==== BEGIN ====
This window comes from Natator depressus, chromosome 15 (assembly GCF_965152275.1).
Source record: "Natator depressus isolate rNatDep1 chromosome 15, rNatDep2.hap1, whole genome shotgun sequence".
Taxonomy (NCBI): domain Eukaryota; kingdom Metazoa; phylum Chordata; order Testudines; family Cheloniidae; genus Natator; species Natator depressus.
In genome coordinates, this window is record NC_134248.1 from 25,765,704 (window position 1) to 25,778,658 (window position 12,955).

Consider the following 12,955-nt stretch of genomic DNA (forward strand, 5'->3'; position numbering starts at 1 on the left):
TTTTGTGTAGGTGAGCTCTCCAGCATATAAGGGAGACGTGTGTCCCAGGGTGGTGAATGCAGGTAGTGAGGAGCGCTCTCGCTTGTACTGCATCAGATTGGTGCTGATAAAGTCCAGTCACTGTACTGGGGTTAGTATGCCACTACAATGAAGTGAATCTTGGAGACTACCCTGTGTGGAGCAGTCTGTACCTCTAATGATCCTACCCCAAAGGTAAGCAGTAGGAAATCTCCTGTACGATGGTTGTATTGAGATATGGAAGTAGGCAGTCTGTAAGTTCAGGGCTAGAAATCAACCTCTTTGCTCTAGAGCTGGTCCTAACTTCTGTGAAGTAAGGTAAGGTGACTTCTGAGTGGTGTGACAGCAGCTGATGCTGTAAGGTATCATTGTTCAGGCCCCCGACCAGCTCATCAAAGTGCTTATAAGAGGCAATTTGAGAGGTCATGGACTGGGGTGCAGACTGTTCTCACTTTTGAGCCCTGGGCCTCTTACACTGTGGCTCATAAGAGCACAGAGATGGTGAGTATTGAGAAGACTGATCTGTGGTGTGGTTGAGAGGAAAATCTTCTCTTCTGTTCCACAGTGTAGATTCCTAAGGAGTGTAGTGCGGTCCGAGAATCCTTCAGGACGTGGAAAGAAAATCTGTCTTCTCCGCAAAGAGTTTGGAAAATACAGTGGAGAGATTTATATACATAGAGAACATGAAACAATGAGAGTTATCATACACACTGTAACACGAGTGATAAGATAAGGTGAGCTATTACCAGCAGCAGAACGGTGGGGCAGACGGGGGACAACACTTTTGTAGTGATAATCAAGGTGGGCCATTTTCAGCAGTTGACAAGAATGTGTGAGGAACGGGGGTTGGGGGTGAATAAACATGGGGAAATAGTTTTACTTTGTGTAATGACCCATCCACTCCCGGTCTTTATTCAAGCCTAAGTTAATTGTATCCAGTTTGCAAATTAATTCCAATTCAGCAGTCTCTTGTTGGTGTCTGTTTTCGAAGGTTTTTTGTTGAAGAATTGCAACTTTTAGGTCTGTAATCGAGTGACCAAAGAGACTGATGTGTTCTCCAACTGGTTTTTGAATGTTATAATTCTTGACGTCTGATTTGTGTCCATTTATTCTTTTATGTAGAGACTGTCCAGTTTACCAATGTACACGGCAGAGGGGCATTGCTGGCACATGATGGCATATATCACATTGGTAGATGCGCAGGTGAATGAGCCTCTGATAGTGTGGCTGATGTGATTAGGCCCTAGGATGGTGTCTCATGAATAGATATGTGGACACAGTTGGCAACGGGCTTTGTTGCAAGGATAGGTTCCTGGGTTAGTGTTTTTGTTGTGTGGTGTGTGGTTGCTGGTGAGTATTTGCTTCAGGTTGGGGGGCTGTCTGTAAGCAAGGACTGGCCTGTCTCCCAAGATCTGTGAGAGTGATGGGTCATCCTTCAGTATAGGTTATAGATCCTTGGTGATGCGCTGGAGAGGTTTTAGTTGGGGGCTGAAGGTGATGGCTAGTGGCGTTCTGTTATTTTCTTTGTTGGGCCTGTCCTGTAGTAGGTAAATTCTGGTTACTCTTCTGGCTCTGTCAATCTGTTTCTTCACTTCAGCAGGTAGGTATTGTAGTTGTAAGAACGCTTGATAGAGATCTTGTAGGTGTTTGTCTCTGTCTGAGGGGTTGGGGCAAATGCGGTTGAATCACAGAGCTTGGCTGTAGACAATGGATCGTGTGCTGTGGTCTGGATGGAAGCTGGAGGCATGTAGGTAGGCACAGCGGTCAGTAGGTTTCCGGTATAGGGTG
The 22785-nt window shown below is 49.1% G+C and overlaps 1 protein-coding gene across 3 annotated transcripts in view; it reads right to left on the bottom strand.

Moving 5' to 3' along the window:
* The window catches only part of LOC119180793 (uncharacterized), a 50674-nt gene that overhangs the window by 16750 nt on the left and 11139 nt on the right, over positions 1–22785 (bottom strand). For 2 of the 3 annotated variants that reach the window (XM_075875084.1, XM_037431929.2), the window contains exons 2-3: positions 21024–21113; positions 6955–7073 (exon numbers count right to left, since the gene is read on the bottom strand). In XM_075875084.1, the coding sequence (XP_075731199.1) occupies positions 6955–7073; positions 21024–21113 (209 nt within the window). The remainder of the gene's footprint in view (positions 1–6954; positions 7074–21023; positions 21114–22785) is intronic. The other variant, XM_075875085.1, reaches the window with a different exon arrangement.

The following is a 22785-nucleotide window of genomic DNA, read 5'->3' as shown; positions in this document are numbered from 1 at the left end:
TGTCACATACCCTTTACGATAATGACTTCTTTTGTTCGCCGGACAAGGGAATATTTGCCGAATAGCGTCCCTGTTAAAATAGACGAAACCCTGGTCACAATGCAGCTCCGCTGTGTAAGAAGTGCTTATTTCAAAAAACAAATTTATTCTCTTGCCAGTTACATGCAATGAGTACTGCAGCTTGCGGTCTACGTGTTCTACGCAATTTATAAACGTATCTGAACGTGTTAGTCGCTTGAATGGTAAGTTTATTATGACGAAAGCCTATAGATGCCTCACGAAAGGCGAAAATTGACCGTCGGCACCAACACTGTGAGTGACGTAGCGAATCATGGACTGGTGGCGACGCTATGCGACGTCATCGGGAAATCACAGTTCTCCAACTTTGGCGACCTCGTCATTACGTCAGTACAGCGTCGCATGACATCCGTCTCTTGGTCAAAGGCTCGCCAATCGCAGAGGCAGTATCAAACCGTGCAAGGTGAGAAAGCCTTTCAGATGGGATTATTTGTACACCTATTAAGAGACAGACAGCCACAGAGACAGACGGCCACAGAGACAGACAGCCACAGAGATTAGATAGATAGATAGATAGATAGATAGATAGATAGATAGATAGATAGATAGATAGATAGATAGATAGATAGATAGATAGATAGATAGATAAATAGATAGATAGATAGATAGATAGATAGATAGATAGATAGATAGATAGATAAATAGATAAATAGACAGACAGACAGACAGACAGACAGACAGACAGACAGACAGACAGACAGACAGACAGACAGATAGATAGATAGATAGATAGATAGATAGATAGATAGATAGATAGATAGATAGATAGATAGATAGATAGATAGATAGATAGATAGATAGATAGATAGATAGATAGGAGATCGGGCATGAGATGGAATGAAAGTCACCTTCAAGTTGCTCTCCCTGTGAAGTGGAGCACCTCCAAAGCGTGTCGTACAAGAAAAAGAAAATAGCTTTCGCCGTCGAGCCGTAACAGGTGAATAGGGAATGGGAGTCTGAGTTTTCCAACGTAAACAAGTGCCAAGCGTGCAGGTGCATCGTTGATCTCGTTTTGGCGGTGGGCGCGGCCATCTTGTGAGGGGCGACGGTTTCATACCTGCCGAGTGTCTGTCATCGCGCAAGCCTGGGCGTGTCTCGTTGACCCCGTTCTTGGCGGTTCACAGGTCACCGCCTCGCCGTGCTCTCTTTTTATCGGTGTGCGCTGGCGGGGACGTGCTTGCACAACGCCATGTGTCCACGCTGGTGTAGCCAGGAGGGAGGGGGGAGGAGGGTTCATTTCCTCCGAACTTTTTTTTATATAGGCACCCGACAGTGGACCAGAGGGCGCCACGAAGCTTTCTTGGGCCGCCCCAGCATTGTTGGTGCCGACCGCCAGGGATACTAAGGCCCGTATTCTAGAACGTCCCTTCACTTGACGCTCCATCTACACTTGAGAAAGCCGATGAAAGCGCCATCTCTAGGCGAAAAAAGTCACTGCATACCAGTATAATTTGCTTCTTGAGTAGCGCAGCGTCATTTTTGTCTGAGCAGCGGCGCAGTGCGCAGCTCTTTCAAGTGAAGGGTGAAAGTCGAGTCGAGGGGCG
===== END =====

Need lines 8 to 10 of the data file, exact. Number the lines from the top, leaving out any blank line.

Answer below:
Moving 5' to 3' along the window:
* The window catches only part of LOC119180793 (uncharacterized), a 50674-nt gene that overhangs the window by 16750 nt on the left and 11139 nt on the right, over positions 1–22785 (bottom strand). For 2 of the 3 annotated variants that reach the window (XM_075875084.1, XM_037431929.2), the window contains exons 2-3: positions 21024–21113; positions 6955–7073 (exon numbers count right to left, since the gene is read on the bottom strand). In XM_075875084.1, the coding sequence (XP_075731199.1) occupies positions 6955–7073; positions 21024–21113 (209 nt within the window). The remainder of the gene's footprint in view (positions 1–6954; positions 7074–21023; positions 21114–22785) is intronic. The other variant, XM_075875085.1, reaches the window with a different exon arrangement.

The following is a 22785-nucleotide window of genomic DNA, read 5'->3' as shown; positions in this document are numbered from 1 at the left end: